Incorporating non-human personas into the design thinking process would allow us to embody the essential elements that constitute our environment, such as air, trees, water, and land. These personas can serve as tangible reminders of the interconnectedness between our design decisions and the health of our environment, a living entity that deserves our protection and consideration.
I’m sorry to say that I don’t trust it.
My bias: personas are harmful. A persona is an amalgam — a fictional person, really — that is supposed to be drawn from extensive user research. The problem is, the process of drawing up a persona always requires a degree of subjective invention, regardless of the amount of research that went into it. It is always a reflection of the biases on the team.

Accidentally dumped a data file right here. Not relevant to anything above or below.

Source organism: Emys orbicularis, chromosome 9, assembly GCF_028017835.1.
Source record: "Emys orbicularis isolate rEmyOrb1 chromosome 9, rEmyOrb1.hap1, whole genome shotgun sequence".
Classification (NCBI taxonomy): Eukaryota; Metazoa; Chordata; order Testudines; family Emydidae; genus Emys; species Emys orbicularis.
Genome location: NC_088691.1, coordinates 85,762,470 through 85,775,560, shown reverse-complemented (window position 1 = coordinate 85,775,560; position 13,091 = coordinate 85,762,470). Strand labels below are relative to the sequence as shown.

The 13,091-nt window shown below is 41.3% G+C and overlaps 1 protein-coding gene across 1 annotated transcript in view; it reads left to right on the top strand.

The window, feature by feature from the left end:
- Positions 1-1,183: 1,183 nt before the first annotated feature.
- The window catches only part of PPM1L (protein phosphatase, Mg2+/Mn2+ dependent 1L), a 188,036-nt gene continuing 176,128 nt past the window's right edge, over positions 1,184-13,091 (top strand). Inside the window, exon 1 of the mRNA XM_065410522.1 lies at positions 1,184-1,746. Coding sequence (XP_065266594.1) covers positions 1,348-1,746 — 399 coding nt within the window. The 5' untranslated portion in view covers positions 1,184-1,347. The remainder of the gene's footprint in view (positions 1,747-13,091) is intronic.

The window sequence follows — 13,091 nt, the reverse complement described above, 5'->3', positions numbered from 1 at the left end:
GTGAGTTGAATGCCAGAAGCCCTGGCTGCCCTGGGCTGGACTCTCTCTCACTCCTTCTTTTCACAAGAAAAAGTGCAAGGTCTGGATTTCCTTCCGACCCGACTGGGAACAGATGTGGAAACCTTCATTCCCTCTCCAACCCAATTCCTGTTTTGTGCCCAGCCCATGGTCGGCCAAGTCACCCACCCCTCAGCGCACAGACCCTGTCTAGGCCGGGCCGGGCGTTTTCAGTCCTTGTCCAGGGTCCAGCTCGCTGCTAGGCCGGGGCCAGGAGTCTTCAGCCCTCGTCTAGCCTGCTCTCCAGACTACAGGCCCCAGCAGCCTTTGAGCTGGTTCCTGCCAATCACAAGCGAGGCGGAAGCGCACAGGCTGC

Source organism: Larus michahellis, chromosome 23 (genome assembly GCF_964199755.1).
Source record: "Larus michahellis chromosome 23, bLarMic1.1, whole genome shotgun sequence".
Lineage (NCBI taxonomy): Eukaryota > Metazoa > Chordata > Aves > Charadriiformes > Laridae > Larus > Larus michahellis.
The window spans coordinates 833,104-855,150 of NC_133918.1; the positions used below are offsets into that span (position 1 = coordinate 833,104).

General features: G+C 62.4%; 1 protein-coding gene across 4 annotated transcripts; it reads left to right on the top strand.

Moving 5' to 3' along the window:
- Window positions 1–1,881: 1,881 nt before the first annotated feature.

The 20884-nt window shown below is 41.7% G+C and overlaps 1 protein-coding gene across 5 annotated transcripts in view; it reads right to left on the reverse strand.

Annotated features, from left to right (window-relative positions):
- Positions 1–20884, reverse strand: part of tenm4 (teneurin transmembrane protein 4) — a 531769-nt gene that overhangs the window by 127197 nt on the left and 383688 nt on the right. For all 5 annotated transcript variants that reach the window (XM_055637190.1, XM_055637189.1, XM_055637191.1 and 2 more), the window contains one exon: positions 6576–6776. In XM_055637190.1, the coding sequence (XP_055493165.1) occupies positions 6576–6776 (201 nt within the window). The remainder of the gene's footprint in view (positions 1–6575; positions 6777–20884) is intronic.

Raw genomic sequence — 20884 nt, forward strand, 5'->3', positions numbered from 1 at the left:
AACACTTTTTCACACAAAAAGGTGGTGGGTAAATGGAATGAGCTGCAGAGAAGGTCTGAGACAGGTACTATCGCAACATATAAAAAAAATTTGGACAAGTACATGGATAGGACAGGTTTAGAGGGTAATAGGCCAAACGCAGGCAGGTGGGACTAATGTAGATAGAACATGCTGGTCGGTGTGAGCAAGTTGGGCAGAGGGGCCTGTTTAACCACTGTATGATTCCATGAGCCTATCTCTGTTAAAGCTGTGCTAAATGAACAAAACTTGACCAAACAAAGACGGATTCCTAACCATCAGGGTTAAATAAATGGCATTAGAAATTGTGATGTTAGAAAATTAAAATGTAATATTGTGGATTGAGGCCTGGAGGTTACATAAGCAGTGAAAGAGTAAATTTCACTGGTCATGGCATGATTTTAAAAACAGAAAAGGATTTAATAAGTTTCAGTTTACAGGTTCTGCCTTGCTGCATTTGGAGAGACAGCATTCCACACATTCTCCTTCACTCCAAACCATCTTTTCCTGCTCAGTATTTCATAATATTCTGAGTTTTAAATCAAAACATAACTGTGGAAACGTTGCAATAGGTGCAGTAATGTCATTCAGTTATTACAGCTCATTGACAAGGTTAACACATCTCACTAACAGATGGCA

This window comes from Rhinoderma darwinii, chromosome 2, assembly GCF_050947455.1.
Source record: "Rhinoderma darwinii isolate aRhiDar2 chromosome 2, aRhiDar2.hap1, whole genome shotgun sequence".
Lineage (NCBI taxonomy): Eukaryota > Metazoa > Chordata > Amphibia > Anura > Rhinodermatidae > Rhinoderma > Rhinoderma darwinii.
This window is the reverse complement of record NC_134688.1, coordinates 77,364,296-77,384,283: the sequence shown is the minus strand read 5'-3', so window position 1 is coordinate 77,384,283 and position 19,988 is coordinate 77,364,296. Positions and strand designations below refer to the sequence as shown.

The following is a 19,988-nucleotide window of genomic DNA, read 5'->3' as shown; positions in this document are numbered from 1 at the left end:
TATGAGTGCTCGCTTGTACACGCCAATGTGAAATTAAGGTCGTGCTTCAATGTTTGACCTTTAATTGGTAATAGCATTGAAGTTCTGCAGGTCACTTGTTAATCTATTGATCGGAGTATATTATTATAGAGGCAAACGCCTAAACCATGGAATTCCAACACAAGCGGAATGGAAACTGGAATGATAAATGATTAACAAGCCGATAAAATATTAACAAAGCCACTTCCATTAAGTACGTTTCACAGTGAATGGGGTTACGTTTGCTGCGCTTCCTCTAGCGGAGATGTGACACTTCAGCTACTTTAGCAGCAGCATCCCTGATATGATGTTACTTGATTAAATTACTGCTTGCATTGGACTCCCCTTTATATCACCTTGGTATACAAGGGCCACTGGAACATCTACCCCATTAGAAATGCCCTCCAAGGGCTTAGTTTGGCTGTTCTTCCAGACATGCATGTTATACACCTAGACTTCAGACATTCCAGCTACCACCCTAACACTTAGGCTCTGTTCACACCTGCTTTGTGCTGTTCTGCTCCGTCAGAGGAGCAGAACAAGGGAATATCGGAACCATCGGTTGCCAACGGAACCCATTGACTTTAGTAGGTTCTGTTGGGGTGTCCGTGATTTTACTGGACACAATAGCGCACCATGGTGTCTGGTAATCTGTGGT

In contrast, POV statements that describe a single person who has been interviewed, in combination with direct transcripts and photographs, allow you to use a non-invented example to build your product — and, at least theoretically, go back and use that person as your referee for product decisions as you continue to build. While condensing a person’s interviews into a POV does require some invention, it isn’t a statistical exercise. You can always go back and ask.
It’s very difficult to do this with a tree. By its nature, then, all you can do is invent — and potentially excuse all kinds of activity because your fictional tree persona approves (or, more likely, has blind spots).
All of this said, I do think it’s vital to include future-facing sustainability in design thinking frameworks. (Design thinking is prone to colonial thinking, so considering distributed equity is vital too.) My proposal was to add sustainability to the desirability, viability, feasibility lenses; it’s not necessarily right, but it’s something to consider.